Companies don’t have communication problems, they have miscommunication problems.
We Are Using the Same Words, But Are We Speaking the Same Language?
We may all be using the same words, but we are not speaking the same language. We use words to represent our thoughts, feelings and ideas, but the meanings that we attach to these words are always different for each person using them. We have different educations, memories, associations, experiences, cultures etc. - and all of these differences affect the meanings and interpretations we attach to our words. Even this last sentence means a different things to the thousand people reading it.
The problem is not so much that we are hearing different things in the same words, but the fact that we believe that we are meaning the same thing. This misunderstanding causes many of the problems that we run into in our relationships and indeed every form of human interaction. The assumption that what I am saying is that which you are understanding is false.
What then is to be done if we are all speaking different languages despite using the same words? Shall we stop trying to communicate altogether? This is not a viable solution, as we still want to reach each others and be known, still want to dialogue and exchange ideas. Because the system is limited does not mean we limit our use of it. Rather, what is important is that we recognise and honour the limitations of language in the face of our desire to know each other, and keep all of this in the front of our consciousness. We must continually remind ourselves that what we mean with our words is probably not what the other is hearing.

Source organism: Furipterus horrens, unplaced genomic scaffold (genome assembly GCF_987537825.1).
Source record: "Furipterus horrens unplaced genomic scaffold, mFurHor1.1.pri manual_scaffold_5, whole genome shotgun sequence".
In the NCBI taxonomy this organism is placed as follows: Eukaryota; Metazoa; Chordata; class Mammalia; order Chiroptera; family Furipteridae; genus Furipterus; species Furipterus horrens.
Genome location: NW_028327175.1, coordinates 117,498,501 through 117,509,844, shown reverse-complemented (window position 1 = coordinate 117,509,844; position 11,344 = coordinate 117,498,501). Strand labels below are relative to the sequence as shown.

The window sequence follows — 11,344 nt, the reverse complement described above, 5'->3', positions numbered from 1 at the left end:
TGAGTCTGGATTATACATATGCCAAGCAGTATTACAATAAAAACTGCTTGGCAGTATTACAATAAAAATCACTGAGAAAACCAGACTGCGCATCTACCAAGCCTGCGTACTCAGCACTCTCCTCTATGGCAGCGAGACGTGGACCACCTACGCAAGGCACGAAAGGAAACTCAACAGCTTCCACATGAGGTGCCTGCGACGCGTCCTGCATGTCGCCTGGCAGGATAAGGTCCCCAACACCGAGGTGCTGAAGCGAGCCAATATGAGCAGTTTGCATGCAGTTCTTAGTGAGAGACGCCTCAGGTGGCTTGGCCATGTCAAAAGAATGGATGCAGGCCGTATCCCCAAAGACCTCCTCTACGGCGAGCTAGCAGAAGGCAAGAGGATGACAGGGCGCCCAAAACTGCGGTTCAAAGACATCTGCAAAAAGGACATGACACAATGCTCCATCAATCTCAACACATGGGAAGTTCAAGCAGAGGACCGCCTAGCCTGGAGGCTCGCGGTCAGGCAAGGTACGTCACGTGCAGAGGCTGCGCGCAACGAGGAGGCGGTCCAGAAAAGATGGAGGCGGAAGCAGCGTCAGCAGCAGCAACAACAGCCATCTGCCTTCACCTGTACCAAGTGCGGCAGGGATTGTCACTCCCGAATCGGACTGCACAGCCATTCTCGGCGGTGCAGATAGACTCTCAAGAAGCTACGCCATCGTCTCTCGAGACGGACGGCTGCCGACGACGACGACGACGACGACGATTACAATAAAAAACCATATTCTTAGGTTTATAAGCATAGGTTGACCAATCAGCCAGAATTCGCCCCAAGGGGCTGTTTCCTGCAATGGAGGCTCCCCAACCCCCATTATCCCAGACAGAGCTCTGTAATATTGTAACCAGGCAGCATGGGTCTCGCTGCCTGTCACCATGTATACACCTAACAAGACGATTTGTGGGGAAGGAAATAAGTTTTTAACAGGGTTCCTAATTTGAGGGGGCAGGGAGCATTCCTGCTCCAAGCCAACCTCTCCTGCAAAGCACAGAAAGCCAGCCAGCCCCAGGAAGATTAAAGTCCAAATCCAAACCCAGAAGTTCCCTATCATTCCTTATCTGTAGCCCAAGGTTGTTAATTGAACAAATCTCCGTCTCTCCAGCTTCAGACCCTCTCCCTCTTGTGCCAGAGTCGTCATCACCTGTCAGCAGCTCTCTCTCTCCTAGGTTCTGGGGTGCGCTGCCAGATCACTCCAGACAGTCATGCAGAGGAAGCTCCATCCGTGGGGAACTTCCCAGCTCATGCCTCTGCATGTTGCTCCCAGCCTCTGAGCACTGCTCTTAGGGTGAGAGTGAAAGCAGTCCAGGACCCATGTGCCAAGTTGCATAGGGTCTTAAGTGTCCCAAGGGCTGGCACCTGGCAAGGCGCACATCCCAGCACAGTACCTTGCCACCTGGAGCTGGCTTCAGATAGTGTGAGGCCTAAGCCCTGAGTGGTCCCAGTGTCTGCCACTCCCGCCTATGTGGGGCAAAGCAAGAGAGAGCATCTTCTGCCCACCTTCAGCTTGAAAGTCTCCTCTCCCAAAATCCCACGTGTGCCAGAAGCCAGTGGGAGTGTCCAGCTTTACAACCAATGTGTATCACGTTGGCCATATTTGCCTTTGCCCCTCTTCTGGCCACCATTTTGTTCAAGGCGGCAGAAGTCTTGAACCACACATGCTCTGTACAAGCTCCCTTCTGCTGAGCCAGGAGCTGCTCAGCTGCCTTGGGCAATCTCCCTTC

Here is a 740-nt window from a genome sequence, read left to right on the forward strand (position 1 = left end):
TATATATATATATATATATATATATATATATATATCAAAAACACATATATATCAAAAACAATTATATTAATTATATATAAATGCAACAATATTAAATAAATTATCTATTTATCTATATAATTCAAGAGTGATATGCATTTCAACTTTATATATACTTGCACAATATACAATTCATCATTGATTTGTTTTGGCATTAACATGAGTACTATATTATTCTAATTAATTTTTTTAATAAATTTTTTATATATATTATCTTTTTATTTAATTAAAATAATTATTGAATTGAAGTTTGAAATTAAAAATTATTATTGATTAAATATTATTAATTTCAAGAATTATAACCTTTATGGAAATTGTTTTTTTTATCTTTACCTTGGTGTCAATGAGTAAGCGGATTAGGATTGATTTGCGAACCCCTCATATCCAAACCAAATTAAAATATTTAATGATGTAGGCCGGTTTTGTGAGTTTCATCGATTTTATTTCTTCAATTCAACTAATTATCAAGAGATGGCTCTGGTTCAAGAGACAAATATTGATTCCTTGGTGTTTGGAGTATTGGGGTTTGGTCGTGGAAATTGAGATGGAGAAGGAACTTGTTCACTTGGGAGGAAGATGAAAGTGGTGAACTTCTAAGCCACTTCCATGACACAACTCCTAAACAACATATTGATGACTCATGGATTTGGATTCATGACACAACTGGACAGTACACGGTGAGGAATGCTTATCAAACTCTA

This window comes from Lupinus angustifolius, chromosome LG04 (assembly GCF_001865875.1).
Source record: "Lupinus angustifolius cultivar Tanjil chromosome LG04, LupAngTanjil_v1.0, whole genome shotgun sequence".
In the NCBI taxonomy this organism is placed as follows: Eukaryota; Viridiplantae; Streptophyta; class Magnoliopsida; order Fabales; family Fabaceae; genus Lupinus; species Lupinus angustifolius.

Back to Basics…
I recently learned and experienced the power of breaking down communication into its most simple elements results in the clearest form of understanding. We can avoid a majority of “miscommunications” with the realisation that what is intended to be communicated is not interpreted in the same way.
Keep talking and keep it simple.
"Man’s main task in life is to give birth to himself, to become what he potentially is. The most important product of his effort is his own personality." — Man for Himself, 1947.
Erich Fromm was a German social psychologist and psychoanalyst, who was associated with the Frankfurt School of critical theory. He was known for developing the concept that freedom was a fundamental part of human nature, and for challenging the theories of Sigmund Freud.
Fromm spent much of his working career understanding the laws that govern the life of an individual and what develops their personality.
If you are interested in Humanistic Psychology, Fromm is a great writer on the subject.
See the list here.
If one has to have confidence and values, he has to first understand himself and appreciate himself. To do this let's explore the various character types that exist.
What Character type are you?
Erich Fromm suggested a theory of personality based on two primary needs: the need for freedom and the need for belonging. He suggested that people develop certain personality styles or strategies in order to deal with the anxiety created by feelings of isolation. Of these character types, he suggested that four of them are unproductive orientations, while one is a productive orientation.
Fromm believed that character is something that stems both from our genetic inheritance and from our learning experiences. Some aspects of our character are hereditary. Other aspects stem from what we learn at home, from school, and from society. And of course, there is the interplay between the two influences.
Are Personality Traits Caused by Genes or Environment?